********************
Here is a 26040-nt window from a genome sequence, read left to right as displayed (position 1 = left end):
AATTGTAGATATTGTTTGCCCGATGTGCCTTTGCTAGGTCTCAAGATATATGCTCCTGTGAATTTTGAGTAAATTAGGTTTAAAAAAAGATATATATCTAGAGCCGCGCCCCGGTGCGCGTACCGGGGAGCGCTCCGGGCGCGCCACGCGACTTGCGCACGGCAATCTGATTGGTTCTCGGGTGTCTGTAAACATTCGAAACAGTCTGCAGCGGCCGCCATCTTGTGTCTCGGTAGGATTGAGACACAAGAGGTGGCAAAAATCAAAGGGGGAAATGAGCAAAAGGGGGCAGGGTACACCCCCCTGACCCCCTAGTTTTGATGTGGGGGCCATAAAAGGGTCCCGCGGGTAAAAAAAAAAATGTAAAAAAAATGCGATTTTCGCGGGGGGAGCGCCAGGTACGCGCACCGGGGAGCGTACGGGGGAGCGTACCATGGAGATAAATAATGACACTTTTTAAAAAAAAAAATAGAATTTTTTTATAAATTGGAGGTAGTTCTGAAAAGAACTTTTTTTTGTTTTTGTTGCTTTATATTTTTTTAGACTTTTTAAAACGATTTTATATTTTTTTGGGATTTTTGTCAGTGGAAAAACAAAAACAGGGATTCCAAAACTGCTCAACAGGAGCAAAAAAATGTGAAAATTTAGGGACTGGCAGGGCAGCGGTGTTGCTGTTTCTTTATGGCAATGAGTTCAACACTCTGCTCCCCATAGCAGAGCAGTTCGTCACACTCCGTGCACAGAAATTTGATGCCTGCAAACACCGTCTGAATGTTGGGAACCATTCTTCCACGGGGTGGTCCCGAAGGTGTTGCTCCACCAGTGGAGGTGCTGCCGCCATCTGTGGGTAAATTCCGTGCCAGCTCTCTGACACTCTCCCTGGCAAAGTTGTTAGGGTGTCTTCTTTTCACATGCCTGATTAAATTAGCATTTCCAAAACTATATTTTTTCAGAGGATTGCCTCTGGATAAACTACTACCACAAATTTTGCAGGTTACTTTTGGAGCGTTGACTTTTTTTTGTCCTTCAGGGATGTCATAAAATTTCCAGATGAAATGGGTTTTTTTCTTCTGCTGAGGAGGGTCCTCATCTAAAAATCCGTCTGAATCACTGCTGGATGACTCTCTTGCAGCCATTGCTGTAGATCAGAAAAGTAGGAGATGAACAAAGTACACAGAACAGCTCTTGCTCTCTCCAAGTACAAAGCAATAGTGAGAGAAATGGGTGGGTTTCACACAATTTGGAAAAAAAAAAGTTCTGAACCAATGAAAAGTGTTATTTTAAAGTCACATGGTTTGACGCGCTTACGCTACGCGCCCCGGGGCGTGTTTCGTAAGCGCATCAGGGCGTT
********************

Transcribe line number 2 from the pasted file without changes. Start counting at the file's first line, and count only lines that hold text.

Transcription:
AATTGTAGATATTGTTTGCCCGATGTGCCTTTGCTAGGTCTCAAGATATATGCTCCTGTGAATTTTGAGTAAATTAGGTTTAAAAAAAGATATATATCTAGAGCCGCGCCCCGGTGCGCGTACCGGGGAGCGCTCCGGGCGCGCCACGCGACTTGCGCACGGCAATCTGATTGGTTCTCGGGTGTCTGTAAACATTCGAAACAGTCTGCAGCGGCCGCCATCTTGTGTCTCGGTAGGATTGAGACACAAGAGGTGGCAAAAATCAAAGGGGGAAATGAGCAAAAGGGGGCAGGGTACACCCCCCTGACCCCCTAGTTTTGATGTGGGGGCCATAAAAGGGTCCCGCGGGTAAAAAAAAAAATGTAAAAAAAATGCGATTTTCGCGGGGGGAGCGCCAGGTACGCGCACCGGGGAGCGTACGGGGGAGCGTACCATGGAGATAAATAATGACACTTTTTAAAAAAAAAAATAGAATTTTTTTATAAATTGGAGGTAGTTCTGAAAAGAACTTTTTTTTGTTTTTGTTGCTTTATATTTTTTTAGACTTTTTAAAACGATTTTATATTTTTTTGGGATTTTTGTCAGTGGAAAAACAAAAACAGGGATTCCAAAACTGCTCAACAGGAGCAAAAAAATGTGAAAATTTAGGGACTGGCAGGGCAGCGGTGTTGCTGTTTCTTTATGGCAATGAGTTCAACACTCTGCTCCCCATAGCAGAGCAGTTCGTCACACTCCGTGCACAGAAATTTGATGCCTGCAAACACCGTCTGAATGTTGGGAACCATTCTTCCACGGGGTGGTCCCGAAGGTGTTGCTCCACCAGTGGAGGTGCTGCCGCCATCTGTGGGTAAATTCCGTGCCAGCTCTCTGACACTCTCCCTGGCAAAGTTGTTAGGGTGTCTTCTTTTCACATGCCTGATTAAATTAGCATTTCCAAAACTATATTTTTTCAGAGGATTGCCTCTGGATAAACTACTACCACAAATTTTGCAGGTTACTTTTGGAGCGTTGACTTTTTTTTGTCCTTCAGGGATGTCATAAAATTTCCAGATGAAATGGGTTTTTTTCTTCTGCTGAGGAGGGTCCTCATCTAAAAATCCGTCTGAATCACTGCTGGATGACTCTCTTGCAGCCATTGCTGTAGATCAGAAAAGTAGGAGATGAACAAAGTACACAGAACAGCTCTTGCTCTCTCCAAGTACAAAGCAATAGTGAGAGAAATGGGTGGGTTTCACACAATTTGGAAAAAAAAAAGTTCTGAACCAATGAAAAGTGTTATTTTAAAGTCACATGGTTTGACGCGCTTACGCTACGCGCCCCGGGGCGTGTTTCGTAAGCGCATCAGGGCGTT